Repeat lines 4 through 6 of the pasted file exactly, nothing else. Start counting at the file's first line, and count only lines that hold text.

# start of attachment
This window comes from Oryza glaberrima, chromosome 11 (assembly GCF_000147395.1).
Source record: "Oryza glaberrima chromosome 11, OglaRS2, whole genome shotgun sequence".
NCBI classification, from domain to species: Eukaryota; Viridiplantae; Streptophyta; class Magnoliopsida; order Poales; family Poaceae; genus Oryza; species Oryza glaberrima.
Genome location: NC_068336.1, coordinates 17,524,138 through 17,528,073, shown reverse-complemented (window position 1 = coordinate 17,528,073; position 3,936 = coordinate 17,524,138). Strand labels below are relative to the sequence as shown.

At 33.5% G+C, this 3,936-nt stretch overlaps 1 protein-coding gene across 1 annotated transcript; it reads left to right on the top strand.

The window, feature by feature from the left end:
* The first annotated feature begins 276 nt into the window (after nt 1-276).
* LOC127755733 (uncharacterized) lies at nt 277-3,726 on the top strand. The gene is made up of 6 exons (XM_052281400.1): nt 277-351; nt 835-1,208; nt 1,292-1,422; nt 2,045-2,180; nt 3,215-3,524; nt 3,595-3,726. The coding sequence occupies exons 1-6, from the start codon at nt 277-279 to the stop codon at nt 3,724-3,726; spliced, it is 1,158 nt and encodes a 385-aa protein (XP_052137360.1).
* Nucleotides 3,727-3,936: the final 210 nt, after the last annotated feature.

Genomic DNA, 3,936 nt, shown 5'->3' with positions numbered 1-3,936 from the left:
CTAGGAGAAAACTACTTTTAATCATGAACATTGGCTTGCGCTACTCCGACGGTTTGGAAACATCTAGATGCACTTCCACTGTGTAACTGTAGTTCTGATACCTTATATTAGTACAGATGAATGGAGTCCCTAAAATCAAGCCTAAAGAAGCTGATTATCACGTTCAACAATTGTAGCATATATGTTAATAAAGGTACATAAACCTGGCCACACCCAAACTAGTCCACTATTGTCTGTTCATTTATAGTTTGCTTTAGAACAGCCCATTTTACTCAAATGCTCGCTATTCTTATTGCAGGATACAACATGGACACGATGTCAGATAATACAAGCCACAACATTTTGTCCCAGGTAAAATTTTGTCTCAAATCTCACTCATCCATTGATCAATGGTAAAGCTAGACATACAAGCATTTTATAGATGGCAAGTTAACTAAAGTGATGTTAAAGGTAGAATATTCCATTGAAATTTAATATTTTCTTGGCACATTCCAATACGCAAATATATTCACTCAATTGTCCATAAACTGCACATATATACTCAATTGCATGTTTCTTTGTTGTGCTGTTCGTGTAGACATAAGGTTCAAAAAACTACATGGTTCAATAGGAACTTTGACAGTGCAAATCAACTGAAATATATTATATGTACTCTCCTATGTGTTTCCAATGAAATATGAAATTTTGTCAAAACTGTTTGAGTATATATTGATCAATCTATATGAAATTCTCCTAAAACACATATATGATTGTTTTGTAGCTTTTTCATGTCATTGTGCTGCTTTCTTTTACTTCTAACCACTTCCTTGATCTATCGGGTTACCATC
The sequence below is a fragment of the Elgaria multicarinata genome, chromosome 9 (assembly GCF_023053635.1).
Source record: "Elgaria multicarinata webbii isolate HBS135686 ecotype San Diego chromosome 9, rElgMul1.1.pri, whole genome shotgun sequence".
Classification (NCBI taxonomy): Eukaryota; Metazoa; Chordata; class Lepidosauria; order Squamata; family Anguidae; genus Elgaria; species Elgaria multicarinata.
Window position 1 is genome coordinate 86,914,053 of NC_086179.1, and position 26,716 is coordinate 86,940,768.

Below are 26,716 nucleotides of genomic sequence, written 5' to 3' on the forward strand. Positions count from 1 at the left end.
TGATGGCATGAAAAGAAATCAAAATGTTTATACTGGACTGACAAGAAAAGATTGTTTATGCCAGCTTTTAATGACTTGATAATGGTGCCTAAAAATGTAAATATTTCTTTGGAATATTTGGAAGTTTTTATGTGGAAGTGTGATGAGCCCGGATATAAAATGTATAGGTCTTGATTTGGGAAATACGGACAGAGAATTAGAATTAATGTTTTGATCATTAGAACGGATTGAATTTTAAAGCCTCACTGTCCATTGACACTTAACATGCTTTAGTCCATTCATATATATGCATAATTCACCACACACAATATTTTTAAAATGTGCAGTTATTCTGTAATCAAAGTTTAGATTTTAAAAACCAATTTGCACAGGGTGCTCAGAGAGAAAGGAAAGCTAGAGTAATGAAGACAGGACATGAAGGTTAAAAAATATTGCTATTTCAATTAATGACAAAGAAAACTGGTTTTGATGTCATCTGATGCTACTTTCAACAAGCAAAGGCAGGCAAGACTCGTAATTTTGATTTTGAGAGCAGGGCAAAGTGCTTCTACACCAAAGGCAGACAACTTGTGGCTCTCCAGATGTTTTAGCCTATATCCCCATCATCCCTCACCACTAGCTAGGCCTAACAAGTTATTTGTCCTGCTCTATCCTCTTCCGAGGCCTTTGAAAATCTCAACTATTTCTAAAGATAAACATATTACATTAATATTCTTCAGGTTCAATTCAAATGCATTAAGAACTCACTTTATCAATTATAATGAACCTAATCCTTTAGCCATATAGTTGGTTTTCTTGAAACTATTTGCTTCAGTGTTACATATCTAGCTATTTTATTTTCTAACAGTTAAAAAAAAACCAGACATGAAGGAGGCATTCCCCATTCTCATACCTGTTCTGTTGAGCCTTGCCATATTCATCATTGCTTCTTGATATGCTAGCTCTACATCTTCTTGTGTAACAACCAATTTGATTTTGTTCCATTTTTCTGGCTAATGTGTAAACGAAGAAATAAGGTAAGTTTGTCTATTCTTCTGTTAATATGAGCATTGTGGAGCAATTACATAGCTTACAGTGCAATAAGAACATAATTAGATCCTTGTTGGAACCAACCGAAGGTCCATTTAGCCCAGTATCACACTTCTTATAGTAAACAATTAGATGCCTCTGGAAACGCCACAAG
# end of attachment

Genome location: NC_068336.1, coordinates 17,524,138 through 17,528,073, shown reverse-complemented (window position 1 = coordinate 17,528,073; position 3,936 = coordinate 17,524,138). Strand labels below are relative to the sequence as shown.

At 33.5% G+C, this 3,936-nt stretch overlaps 1 protein-coding gene across 1 annotated transcript; it reads left to right on the top strand.

The window, feature by feature from the left end: